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Rain cloud over mountain. (Photo credit: Karsten Winegeart via Unsplash)

University of Hawaiʻi at Mānoa undergraduate student John Fast’s research spans analyzing Hawaiʻi’s drinking water to probing vog using a laser. His interest in science started when he entered middle school in California and participated in FIRST LEGO League robotics competitions. For three years, his team built LEGO Mindstorm robots that could navigate and solve various puzzles on a set course. Their final year of competition, the team competed and brought home the coveted golden LEGO trophy.

“This solidified my interest in STEM [science, technology, engineering and math],” said Fast. “It pushed me towards wanting to continue studying STEM throughout high school and beyond.”

man smiling
John Fast holding rainwater samples prepared for isotope analysis. (Photo credit: John Fast)

Fast decided to pursue a degree in the Department of Atmospheric Sciences at the UH Mānoa School of Ocean and Earth Science and Technology (SOEST) after his interest in weather patterns was sparked by a project about wind energy.

Sustainability of Hawaiʻi’s freshwater

As an undergraduate student, Fast applied and received funding for a research project through the UH Undergraduate Research Opportunities Program. With Atmospheric Sciences assistant professors Alison Nugent and Giuseppe Torri as his advisors, Fast analyzed oxygen and hydrogen isotopes from five rainwater collection stations across the island of Oʻahu: UH Mānoa campus, Lyon Arboretum, Waikīkī, Maunawili and Kailua.

“Because over 99% of drinking water supply in Hawaiʻi comes from rainwater, understanding where it comes from and its composition is vital for the future sustainability of the island” said Fast. “We hope that once a more complete annual database of isotopic rainfall composition is established it can be used to predict rainfall events and impact on availability of drinking water.”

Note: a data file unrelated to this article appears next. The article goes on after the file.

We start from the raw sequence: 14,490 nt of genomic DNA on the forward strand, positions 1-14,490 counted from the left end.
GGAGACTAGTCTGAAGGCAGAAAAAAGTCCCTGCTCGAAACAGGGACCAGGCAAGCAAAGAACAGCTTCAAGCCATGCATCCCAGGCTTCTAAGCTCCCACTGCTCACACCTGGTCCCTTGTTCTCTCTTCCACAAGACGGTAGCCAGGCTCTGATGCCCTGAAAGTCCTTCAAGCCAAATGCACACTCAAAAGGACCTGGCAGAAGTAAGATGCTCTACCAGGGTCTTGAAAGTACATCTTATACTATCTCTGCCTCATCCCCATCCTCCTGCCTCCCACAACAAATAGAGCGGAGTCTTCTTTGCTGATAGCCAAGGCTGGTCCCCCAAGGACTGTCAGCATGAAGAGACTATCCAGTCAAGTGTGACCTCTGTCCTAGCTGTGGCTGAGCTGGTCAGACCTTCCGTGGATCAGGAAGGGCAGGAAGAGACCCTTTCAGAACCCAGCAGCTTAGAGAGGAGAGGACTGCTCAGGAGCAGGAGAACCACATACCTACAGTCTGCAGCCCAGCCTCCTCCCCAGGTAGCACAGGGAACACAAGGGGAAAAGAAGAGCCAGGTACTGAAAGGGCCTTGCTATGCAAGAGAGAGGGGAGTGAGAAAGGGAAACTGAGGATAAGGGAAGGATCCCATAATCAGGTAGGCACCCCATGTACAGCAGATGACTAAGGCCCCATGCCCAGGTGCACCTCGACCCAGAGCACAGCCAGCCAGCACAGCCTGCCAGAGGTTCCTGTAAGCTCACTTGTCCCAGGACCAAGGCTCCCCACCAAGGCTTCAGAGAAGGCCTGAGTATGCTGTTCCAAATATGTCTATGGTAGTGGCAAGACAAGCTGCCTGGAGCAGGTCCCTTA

Lasers reveal vog compounds

This past summer, Fast was accepted into the Earth Science on Volcanic Islands (ESVI) Research Experience for Undergraduates (REU) program hosted at SOEST and funded by the National Science Foundation. He worked with Shiv Sharma, a researcher at SOEST’s Hawaiʻi Institute of Geophysics and Planetology, using lasers to investigate the sulfur compounds in volcanic gases, also known as vog. These compounds have the potential to form a type of clouds that are responsible for acid rain, as well as depleting ozone.

Fast and Sharma used a specialized technique, called micro-Raman spectroscopy, that utilizes a laser of a particular wavelength that shoots photons at a sample that are then scattered. The scattered photons generate a spectrum with each peak indicating a unique molecular compound. This method was used to identify the sulfur compounds present in a parcel of vog and, depending on the size and concentration of each sulfur compound, the possible impact of the vog.

“John was a critical element of our 2021 ESVI REU student cohort, sharing his local knowledge of campus and Oʻahu with our other visiting students, while successfully pursuing a really novel research project with Dr. Sharma to better understand the chemical makeup of surface aerosols emitted from Kīlauea,” said Bridget Smith-Konter, Earth Sciences professor and director of the ESVI REU program. “I’m really proud of John. It was a real pleasure to have in our summer REU program.”

Looking ahead

Fast is looking ahead to future opportunities, too.

“When I graduate in spring 2022, I would like to pursue working for the National Weather Service (NOAA) wherever they need more people,” said Fast. “I would also love to be a local weather reporter anywhere in the US. I think it would be a blast to work at a large news station and share my interest with the community.”

This work is an example of UH Mānoa’s goal of Enhancing Student Success (PDF) and Excellence in Research: Advancing the Research and Creative Work Enterprise (PDF), two of four goals identified in the 2015–25 Strategic Plan (PDF), updated in December 2020.

For more information, see SOEST’s website.

–By Marcie Grabowski

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